But most days in Rishikesh, Chris and I would wander through the narrow passageways lined with shops selling spiritual books, Hindi music and traditional dress. There were a couple shops for tourists selling yoga mats and clothing. I picked up a few more harem trousers and some more traditional tunic-type tops, as in India women are supposed to dress more conservatively. Tops should be long and cover both the shoulders and bum. Skirts or trousers should be below the knee. Normally, I don’t give a rat’s a** about such things, but being in someone’s holy place, I really didn’t want to offend. Nor did I want to draw any more attention to myself than I already did. Like China, the locals had already begun asking me to take photos with them.
One day, we walked to the Ram Jhula bridge, another area of Rishikesh about 20 minutes away by foot. The road was the main avenue used by the daily pilgrimage to the Ganges from the mountain temple, and it was lined with little stalls selling snacks, powder of all colours used for making the bindi dots on the forehead, and other adornments. We had some delicious chickpea and potato cake at one.
In Ram Jhula, there stood a HUGE temple. Pilgrims would walk around each level, ringing bells along the way. Like the bridge at Swargashram, this one was again crowded with people, motorcycles, cows and monkeys. The combined affect was a bit insane, but you sure felt alive and awake in such a place.
Another 45 minutes past the bridge is a path that leads to a waterfall. We trekked our way there, following the Ganges further into the mountainous jungle. At yet another bridge, we asked a local taxi driver and he pointed us to the path. There was a small temple at its entrance, with a Sadhu sat on a wall chanting wildly. His body was painted white and he didn’t stop or alter his state one iota as we passed him.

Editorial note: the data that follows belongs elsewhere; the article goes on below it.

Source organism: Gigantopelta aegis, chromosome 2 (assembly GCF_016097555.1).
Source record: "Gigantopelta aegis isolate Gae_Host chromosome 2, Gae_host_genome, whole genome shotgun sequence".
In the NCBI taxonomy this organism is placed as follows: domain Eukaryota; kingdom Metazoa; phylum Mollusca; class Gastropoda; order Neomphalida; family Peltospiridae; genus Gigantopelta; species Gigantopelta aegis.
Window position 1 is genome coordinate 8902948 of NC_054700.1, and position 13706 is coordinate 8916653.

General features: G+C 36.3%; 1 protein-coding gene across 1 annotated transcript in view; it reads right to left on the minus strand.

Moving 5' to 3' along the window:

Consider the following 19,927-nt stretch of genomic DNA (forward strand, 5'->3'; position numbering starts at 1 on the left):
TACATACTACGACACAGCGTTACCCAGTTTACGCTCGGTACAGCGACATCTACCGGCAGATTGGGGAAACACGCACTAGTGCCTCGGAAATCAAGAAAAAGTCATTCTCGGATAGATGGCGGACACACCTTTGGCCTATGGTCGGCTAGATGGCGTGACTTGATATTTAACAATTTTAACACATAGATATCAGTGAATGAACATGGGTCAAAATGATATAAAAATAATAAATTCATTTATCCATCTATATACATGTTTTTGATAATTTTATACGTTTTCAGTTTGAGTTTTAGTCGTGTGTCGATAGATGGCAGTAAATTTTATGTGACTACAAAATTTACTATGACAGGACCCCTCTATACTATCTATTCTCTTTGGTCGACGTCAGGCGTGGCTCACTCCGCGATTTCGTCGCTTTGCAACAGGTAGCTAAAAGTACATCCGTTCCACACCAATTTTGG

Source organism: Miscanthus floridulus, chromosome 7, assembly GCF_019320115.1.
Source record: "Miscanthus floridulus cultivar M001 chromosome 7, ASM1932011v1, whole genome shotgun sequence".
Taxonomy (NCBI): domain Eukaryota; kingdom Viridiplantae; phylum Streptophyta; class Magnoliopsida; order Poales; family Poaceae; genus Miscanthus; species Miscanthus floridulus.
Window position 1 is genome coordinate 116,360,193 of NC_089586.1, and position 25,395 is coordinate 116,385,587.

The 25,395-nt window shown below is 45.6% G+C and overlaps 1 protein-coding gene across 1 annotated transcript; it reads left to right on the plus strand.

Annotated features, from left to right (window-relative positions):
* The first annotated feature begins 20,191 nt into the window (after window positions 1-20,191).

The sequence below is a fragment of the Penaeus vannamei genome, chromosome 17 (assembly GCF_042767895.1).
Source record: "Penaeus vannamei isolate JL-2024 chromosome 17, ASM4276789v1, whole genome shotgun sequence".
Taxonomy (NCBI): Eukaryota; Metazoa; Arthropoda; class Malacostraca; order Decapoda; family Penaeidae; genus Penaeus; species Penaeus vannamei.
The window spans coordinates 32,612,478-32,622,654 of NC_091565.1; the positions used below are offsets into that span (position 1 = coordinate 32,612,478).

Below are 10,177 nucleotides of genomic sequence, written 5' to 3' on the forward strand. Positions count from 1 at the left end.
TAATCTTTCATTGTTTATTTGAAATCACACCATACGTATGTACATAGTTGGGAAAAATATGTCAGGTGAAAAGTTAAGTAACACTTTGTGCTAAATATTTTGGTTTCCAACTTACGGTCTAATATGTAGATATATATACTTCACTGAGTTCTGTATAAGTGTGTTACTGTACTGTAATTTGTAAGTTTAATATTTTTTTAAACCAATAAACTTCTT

The path was fairly easy, except for the inevitable mosquito bites. We saw cloth drying on some bushes. Where was it’s owner? Probably belonged to another Sadhu. We crossed a small crystal clean stream and arrived at a powerful waterfall. We splashed around at it’s base, but didn’t have time for a full-on swim. In the peak of the day, it was hot and steamy this time of year. Even wading up to our knees was really refreshing.
One of our last days in Rishikesh, we opted to do separate things, as it’s important to also have time to oneself on a long trip like this. I decided to see if I could find the old Beatles ashram. I’d heard it was somewhere nearby. With guidebook in hand, I followed the river south, past small crumbling homes to the edge of the village. A few people I passed glanced at me with curiosity. I’m sure I looked lost. But I saw a couple people in the distance & I knew found it.
There was a ‘guard’ or at least someone who wanted money from you to go inside. However, he wouldn’t take mine. He said I couldn’t go in alone, as it just wasn’t safe. Great! The one day I try to do my own thing, and I’m blocked because I’m a woman! Luckily, a couple of tourists were just coming out. I asked if any of them would accompany me in, and a fellow American came to my rescue.
Inside, you could tell this was once was a beautiful place. But over time, these once grand designs had faded to black. Nature had taken over, and it was very overgrown, almost completely impassable in places. My American- turned-guide showed me the main ceremonial hall where meditations took place. And I saw John Lennon’s little stone hut! It resembled a two-storied igloo. The bottom for living, the top for meditating. It was a small window into the past, to a time when people sought out answers and took time to explore the possibilities.
And wasn’t that what we were trying to do with this trip…to explore the rest of the world, see different ways of living, new ways of being…and allowing these experiences to reflect inside our heads and hearts, revealing more about what it means to be alive today.